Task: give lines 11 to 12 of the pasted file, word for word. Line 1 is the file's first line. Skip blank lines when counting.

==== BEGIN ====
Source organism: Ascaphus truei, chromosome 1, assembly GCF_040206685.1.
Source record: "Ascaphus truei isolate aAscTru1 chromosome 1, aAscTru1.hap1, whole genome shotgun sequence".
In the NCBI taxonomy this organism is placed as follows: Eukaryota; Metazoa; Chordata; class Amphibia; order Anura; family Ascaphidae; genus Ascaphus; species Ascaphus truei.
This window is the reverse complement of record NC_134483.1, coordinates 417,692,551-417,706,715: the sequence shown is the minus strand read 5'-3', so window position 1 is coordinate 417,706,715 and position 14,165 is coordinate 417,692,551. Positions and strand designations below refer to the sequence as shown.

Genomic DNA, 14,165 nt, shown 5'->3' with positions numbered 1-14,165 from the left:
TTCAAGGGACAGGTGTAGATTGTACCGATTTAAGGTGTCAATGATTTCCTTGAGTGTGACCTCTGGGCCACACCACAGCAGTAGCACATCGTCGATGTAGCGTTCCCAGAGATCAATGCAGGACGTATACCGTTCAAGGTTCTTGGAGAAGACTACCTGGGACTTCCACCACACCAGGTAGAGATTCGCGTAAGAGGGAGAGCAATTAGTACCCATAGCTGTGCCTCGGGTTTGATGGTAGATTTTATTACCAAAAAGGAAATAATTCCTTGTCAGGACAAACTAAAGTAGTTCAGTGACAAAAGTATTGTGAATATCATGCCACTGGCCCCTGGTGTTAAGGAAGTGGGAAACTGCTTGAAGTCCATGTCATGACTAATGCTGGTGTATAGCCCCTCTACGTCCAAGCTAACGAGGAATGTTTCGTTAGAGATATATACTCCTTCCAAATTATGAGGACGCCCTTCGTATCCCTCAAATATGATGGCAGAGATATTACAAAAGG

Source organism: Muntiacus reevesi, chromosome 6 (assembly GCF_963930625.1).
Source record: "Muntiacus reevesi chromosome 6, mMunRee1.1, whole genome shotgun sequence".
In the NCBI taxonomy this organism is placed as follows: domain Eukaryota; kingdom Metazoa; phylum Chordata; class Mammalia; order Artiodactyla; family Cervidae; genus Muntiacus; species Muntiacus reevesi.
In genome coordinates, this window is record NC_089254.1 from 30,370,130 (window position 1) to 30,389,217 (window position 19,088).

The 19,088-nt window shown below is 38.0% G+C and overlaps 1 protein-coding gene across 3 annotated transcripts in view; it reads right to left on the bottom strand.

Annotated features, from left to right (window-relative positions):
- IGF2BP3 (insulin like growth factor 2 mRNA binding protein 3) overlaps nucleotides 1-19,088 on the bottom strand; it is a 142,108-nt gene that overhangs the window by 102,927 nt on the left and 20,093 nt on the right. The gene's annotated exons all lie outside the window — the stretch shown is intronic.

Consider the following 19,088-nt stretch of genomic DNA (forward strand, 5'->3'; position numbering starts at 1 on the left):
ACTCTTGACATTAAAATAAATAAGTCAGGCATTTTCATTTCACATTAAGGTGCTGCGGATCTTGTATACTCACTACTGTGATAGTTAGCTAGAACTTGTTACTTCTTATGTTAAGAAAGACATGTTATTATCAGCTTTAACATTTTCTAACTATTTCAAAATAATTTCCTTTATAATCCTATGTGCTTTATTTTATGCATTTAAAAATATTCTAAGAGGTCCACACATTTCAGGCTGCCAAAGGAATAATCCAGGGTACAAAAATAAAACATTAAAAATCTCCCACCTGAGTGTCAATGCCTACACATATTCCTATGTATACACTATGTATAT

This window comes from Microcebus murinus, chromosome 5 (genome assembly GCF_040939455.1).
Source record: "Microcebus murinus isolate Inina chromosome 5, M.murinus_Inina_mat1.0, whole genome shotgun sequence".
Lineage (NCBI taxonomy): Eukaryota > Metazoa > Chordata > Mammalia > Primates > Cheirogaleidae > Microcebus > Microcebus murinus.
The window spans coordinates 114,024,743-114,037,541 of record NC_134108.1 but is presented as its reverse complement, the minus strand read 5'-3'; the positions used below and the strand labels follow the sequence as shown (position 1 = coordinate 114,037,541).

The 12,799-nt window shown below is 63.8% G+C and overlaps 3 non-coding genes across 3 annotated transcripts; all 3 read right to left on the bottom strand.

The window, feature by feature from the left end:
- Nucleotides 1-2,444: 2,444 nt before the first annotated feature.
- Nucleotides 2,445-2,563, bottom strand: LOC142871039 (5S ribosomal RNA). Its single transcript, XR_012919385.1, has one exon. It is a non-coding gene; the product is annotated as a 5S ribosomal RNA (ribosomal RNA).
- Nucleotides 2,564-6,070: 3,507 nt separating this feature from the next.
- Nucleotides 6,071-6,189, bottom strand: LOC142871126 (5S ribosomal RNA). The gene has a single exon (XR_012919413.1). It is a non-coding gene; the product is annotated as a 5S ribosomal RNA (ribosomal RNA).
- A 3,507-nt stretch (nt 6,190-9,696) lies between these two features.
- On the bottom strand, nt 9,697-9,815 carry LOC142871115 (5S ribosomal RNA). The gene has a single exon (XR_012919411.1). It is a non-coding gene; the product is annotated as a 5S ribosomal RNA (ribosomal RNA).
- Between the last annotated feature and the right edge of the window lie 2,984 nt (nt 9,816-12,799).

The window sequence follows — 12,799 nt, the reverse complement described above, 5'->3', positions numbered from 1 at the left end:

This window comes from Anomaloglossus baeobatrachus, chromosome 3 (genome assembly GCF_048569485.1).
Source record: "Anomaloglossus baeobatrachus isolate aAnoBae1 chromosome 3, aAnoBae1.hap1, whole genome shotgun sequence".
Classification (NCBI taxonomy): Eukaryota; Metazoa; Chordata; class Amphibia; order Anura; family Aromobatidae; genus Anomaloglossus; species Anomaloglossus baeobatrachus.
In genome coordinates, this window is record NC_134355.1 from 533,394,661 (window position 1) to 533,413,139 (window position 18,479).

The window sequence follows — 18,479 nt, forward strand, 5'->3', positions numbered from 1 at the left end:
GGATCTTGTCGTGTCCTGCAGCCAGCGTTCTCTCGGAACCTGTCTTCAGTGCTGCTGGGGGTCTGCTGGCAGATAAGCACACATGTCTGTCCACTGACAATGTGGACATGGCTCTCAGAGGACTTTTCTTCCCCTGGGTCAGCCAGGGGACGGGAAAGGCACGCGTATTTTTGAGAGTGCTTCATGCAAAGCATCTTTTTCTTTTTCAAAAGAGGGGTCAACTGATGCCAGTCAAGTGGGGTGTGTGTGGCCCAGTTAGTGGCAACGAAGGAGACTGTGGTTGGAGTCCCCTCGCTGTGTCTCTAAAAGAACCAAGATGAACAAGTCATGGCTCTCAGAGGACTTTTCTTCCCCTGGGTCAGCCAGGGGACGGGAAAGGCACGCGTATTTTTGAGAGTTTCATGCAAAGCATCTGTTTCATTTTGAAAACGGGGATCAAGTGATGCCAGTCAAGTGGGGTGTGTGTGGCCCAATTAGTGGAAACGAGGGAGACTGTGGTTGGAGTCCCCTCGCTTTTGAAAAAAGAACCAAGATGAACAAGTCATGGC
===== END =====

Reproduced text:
The 19,088-nt window shown below is 38.0% G+C and overlaps 1 protein-coding gene across 3 annotated transcripts in view; it reads right to left on the bottom strand.

Annotated features, from left to right (window-relative positions):